- freely available
Int. J. Mol. Sci. 2014, 15(4), 6569-6591; doi:10.3390/ijms15046569
Abstract: Vitamin D (1,25(OH)2D3) is a steroid hormone that has a range of physiological functions in skeletal and nonskeletal tissues, and can contribute to prevent and/or treat osteoporosis, obesity, and Type 2 diabetes mellitus (T2DM). In bone metabolism, vitamin D increases the plasma levels of calcium and phosphorus, regulates osteoblast and osteoclast the activity, and combats PTH hypersecretion, promoting bone formation and preventing/treating osteoporosis. This evidence is supported by most clinical studies, especially those that have included calcium and assessed the effects of vitamin D doses (≥800 IU/day) on bone mineral density. However, annual megadoses should be avoided as they impair bone health. Recent findings suggest that low serum vitamin D is the consequence (not the cause) of obesity and the results from randomized double-blind clinical trials are still scarce and inconclusive to establish the relationship between vitamin D, obesity, and T2DM. Nevertheless, there is evidence that vitamin D inhibits fat accumulation, increases insulin synthesis and preserves pancreatic islet cells, decreases insulin resistance and reduces hunger, favoring obesity and T2DM control. To date, there is not enough scientific evidence to support the use of vitamin D as a pathway to prevent and/or treat obesity and T2DM.
Vitamin D is a topic of great interest for the scientific community as well as for the layman. The commonly-know function of vitamin D has been associated with skeletal tissue, in which vitamin D influences mineralization, bone turnover rate, and occurrence of fractures, contributing to the prevention and treatment of osteoporosis . Nevertheless, the recent discovery of ample distribution of vitamin D receptors (VDR) in non-skeletal tissues dramatically increased the interest in this vitamin as a therapeutic modality for the prevention of chronic diseases, such as obesity and Type 2 diabetes mellitus (T2DM) . During the two-year period of 2012 and 2013, over 350 articles were published in high impact journals containing vitamin D and obesity/diabetes in the title. Additionally, factors derived from skeletal tissue, such as the osteocalin and the osteopontin, can affect body weight and glycemia [3,4], suggesting an indirect role of vitamin D in these parameters.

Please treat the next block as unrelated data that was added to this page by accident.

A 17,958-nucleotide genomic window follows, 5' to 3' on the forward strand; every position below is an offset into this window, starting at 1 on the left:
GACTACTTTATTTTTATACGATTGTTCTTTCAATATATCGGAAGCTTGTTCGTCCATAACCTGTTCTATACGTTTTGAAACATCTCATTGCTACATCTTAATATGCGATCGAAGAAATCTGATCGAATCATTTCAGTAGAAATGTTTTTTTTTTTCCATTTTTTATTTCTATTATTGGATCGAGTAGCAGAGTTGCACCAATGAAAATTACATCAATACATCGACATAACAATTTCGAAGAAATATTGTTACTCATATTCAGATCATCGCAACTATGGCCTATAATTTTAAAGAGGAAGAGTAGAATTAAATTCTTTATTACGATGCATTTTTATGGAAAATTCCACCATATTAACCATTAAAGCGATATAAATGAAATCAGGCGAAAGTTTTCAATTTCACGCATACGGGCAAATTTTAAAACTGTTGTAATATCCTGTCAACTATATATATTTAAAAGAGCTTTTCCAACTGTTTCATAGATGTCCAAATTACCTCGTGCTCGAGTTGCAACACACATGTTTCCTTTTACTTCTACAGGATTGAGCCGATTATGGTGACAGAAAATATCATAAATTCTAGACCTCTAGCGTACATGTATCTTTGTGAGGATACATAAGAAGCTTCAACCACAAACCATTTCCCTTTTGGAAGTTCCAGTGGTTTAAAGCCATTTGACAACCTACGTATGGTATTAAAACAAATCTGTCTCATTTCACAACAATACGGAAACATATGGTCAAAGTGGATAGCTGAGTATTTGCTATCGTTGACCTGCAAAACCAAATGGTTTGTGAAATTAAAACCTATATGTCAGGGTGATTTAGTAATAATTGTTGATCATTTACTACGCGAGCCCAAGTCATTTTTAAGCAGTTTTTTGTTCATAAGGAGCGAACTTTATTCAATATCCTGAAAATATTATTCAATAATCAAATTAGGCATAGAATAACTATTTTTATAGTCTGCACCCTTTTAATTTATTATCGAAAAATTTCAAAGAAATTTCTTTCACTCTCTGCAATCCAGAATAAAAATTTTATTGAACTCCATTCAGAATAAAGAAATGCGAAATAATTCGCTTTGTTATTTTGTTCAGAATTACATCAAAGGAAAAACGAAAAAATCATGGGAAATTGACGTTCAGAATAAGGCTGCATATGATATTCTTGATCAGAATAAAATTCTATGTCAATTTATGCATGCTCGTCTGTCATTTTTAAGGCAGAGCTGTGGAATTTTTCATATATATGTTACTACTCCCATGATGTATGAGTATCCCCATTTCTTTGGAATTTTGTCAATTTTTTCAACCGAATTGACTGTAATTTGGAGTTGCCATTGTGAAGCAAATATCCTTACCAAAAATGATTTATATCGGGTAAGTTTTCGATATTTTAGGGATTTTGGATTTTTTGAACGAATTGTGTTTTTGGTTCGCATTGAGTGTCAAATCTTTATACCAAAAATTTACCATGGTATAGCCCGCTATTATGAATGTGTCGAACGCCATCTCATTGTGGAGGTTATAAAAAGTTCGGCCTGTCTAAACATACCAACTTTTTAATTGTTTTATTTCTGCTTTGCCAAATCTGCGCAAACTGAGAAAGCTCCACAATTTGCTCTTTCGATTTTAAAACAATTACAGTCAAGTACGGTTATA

Despite the relevance of the topic and the evidence of the association between vitamin D, obesity, and T2DM, current recommendations of this vitamin only considered the effects of vitamin D on skeletal tissue [5–7]. In the present review, we critically investigated the effects of vitamin D on osteoporosis, obesity, and T2DM, with special focus on randomized controlled trials conducted on adults and the elderly. We intended to evaluate vitamin D as a link between skeletal and chronic non-skeletal disorders and not to exhaustively revisit the topic. The interrelation between osteoporosis, obesity, and T2DM and their mechanisms are also considered, regarding the effects of vitamin D on these relationships.